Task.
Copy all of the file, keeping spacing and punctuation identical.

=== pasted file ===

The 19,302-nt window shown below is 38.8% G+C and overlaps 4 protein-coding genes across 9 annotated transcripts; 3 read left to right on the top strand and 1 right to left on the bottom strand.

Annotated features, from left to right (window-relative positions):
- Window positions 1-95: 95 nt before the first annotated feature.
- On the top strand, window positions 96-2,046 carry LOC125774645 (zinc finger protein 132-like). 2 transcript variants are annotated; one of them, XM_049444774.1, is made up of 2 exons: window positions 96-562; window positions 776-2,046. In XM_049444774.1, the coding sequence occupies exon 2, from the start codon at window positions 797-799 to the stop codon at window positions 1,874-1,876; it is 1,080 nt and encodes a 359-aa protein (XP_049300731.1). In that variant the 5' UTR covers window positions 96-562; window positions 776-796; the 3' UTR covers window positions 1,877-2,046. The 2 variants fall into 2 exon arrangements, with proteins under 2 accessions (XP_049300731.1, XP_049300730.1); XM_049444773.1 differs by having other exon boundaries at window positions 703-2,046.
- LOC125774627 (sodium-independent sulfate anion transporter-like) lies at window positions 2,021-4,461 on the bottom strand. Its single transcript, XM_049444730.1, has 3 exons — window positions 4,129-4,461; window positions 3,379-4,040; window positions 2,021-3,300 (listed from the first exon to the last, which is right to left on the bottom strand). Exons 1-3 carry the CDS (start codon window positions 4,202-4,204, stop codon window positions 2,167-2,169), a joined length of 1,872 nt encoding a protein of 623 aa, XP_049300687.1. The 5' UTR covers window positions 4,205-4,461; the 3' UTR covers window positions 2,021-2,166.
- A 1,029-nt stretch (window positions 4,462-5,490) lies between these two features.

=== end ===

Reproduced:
The 19,302-nt window shown below is 38.8% G+C and overlaps 4 protein-coding genes across 9 annotated transcripts; 3 read left to right on the top strand and 1 right to left on the bottom strand.

Annotated features, from left to right (window-relative positions):
- Window positions 1-95: 95 nt before the first annotated feature.
- On the top strand, window positions 96-2,046 carry LOC125774645 (zinc finger protein 132-like). 2 transcript variants are annotated; one of them, XM_049444774.1, is made up of 2 exons: window positions 96-562; window positions 776-2,046. In XM_049444774.1, the coding sequence occupies exon 2, from the start codon at window positions 797-799 to the stop codon at window positions 1,874-1,876; it is 1,080 nt and encodes a 359-aa protein (XP_049300731.1). In that variant the 5' UTR covers window positions 96-562; window positions 776-796; the 3' UTR covers window positions 1,877-2,046. The 2 variants fall into 2 exon arrangements, with proteins under 2 accessions (XP_049300731.1, XP_049300730.1); XM_049444773.1 differs by having other exon boundaries at window positions 703-2,046.
- LOC125774627 (sodium-independent sulfate anion transporter-like) lies at window positions 2,021-4,461 on the bottom strand. Its single transcript, XM_049444730.1, has 3 exons — window positions 4,129-4,461; window positions 3,379-4,040; window positions 2,021-3,300 (listed from the first exon to the last, which is right to left on the bottom strand). Exons 1-3 carry the CDS (start codon window positions 4,202-4,204, stop codon window positions 2,167-2,169), a joined length of 1,872 nt encoding a protein of 623 aa, XP_049300687.1. The 5' UTR covers window positions 4,205-4,461; the 3' UTR covers window positions 2,021-2,166.
- A 1,029-nt stretch (window positions 4,462-5,490) lies between these two features.